Difference between NEFT and ECS

Key Difference: ‘NEFT’ stands for National Electronic Fund Transfer. ‘NEFT’ is associated to an electronic fund transfer system, in which transactions are settled in batches during specific timings. ‘ECS’ stands for Electronic Clearing Service. It is a mode of electronic funds transfer in which bulk transfers take place from one account to the other. The bulk transfer usually contains low value transactions.

We often need to transfer the funds from one account to the other. The advent of new technologies had made the task very easy. Looking at the back, one can easily remember a long queue of people in bank for various purposes. NEFT and ECS refer to such important services that are provided by the advancing banking sector. Both these terms can be easily compared by comparing them in the context of India, where both are applicable and are covered under electronic methods of payment. Therefore, the following article will bring out the differences between these two terms in context to payment methods used in India.

‘NEFT’ stands for National Electronic Fund Transfer. NEFT enables the individuals or institutions to electronically transfer the funds from any bank branch to any individual or institutions that may have an account in any other bank branch in the country participating in the Scheme. This system was launched in November 2005 in India. In India, Reserve Bank of India ordered all banks of India to migrate to NEFT by mid December 2005.

A bank branch must be NEFT-enabled to use the NEFT funds transfer network. Individuals or institutions which maintain accounts with a bank branch are eligible for using NEFT. Even such individuals who do not have a bank account can also deposit cash at the NEFT-enabled branches with instructions to transfer funds using NEFT.

‘ECS’ stands for Electronic Clearing Service. This service is used for bulk and repetitive transfers from one account to the other. The ECS uses services of a clearing house. The bulk transfer usually contains low value transactions. It is generally divided into two categories: ECS Debit and ECS Credit. ECS transactions are settled locally in the current accounts maintained with the bank that manages the clearing house. It involves the payment or receipt for transactions that are repetitive and occurs periodically. It is often used for making payments such as distribution of dividend interest, salary, pension, etc. In India Electronic Clearing Service was introduced by Reserve Bank of India. The two variants of ECS are present- ECS Credit and ECS Debit.

1. ECS Credit: It is used by the users to make payments to a large number of customers. The users are generally corporate body institutions that want to make payments to customers or the investors. The user sends the payment data to its banker or sponsor bank. The sponsor bank presents the data to local Clearing House (managed by Reserve Bank of India).

After the clearance, the clearing house debit the sponsor bank’s account and credit the accounts of the bank of the beneficiaries. Later, clearing house processes the data and work out an inter-bank funds settlement. A branch wise credit report is then sent by the clearing house to their service branches of destination banks and then via service branches, the concerned branches of beneficiaries’ bank will credit the account and that too on the appointed date.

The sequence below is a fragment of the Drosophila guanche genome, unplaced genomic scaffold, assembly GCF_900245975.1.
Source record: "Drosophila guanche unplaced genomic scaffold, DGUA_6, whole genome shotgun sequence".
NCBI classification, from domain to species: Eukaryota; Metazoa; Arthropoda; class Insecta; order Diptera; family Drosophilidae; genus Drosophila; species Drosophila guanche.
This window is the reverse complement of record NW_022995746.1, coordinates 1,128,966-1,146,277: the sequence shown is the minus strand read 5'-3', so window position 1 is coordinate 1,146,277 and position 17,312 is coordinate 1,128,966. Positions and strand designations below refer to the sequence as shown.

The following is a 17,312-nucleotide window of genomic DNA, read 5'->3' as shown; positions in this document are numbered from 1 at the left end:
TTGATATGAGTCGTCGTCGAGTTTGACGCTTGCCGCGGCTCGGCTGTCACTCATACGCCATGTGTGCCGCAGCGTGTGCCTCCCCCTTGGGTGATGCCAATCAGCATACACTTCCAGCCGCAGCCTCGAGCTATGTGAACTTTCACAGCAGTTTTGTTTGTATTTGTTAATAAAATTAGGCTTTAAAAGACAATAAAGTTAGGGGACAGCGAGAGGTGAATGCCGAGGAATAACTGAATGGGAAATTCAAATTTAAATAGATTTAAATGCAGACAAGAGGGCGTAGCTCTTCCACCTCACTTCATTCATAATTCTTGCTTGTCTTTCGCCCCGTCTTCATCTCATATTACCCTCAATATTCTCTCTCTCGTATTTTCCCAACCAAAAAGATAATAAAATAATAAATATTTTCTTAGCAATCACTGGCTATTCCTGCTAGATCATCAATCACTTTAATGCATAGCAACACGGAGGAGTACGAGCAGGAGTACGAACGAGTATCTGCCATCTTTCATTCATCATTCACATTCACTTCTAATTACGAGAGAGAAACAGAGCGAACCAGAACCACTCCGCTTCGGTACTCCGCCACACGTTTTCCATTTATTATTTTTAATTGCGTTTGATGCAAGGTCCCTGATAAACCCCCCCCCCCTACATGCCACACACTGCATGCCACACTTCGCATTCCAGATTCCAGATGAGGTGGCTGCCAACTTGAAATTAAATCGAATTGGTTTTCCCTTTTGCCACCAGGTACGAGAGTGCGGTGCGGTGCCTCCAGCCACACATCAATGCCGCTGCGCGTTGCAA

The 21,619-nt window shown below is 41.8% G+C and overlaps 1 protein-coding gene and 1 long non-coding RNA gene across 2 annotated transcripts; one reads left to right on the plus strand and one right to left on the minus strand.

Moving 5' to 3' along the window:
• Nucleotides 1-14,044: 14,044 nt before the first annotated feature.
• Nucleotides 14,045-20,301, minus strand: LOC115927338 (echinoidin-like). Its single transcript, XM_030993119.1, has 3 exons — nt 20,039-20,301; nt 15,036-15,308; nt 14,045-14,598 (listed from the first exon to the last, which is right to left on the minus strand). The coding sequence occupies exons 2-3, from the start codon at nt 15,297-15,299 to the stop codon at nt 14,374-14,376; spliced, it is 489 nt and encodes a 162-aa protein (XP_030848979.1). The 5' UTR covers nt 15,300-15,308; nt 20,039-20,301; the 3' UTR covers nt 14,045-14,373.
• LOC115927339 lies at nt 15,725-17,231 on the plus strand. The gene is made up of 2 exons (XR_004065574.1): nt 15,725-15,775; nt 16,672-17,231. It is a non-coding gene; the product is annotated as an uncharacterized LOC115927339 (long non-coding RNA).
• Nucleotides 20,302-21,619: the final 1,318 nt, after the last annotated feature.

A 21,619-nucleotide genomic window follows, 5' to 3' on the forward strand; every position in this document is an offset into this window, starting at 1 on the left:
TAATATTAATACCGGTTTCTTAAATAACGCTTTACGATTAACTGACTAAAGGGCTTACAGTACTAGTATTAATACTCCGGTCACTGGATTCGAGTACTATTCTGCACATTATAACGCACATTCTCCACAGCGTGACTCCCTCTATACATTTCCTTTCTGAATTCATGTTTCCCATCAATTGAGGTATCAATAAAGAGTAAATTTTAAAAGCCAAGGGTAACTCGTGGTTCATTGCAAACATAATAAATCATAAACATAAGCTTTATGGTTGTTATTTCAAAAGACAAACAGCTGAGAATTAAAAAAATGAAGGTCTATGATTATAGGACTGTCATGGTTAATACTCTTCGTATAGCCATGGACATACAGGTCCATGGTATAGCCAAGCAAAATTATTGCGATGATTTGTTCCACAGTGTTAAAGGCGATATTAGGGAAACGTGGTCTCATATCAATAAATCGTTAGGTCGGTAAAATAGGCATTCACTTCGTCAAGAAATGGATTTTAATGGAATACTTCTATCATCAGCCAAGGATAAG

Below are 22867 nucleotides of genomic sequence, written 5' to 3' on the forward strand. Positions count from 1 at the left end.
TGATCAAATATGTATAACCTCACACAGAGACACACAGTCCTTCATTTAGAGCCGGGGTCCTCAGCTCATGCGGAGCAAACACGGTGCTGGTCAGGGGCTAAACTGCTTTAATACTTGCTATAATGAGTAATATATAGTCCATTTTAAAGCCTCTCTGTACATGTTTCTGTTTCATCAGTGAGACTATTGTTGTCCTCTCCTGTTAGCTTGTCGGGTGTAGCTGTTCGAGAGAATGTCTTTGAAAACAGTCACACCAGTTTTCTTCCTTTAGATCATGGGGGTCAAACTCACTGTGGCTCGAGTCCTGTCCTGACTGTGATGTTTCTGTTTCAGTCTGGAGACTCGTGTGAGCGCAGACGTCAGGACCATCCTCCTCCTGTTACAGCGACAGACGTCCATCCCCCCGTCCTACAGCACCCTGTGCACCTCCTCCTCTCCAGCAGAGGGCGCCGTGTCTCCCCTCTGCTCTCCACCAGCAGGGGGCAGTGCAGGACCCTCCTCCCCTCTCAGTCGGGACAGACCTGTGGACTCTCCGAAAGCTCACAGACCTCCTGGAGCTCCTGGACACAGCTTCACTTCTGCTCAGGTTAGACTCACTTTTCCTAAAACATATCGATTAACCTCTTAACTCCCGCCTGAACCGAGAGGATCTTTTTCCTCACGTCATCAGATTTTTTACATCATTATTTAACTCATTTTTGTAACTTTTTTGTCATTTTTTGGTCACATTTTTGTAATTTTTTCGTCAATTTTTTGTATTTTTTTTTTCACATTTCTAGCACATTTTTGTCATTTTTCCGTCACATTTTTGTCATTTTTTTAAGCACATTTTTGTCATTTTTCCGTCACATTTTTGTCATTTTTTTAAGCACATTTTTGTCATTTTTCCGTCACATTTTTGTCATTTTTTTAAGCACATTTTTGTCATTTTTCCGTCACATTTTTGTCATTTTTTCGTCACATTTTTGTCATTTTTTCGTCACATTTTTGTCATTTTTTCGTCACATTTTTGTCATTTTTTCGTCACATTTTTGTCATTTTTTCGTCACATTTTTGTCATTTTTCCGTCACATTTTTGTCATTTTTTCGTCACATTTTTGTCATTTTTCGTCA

2. ECS Debit: This service has been introduced for providing the banks or institutions a fast and effective mode of receiving payments that are periodic and repetitive in occurrence.

 Advantages of ECS Debit to customers:

1. ECS Debit mandates will take care of automatic debit to customer accounts on the due dates without bothering customers to visit bank or any centre.

2. Customers are not worried about the due dates for payments.

3. Debits to customer accounts can be monitored by the ECS Users, and the customers are alerted accordingly.

4. Cost effective.

Settlement in ECS can be explained as: The entity making the payment submits the payment instruction through its sponsor bank. Suppose on day T, the instructions are processed at the clearing house and passed on to the beneficiary bank. If the beneficiary bank cannot credit the customer due to any reason, then the instructions are returned. A separate return clearing is held and then the final settlement is completed on T+1 day.





Is an electronic fund transfer system between banks using the Structured Financial Messaging solution

Is an electronic fund transfer for large volume transfers of small value transactions


Bulk low value retail transactions

large volume transfers of small value transactions


More than 47,000

More than 60 locations covered

Processing time

Up to 24 hours

Generally few days


For transactions up to Rs 1 lakh – not exceeding Rs 5 (+ Service Tax)

For transactions above Rs 1 lakh and up to Rs 2 lakhs – not exceeding Rs 15 (+ Service Tax)

For transactions above Rs 2 lakhs – not exceeding Rs 25 (+ Service Tax)

Individuals are not charged for the ECS facility, but institutions are


Image Courtesy: hastibank.org, rediff.com

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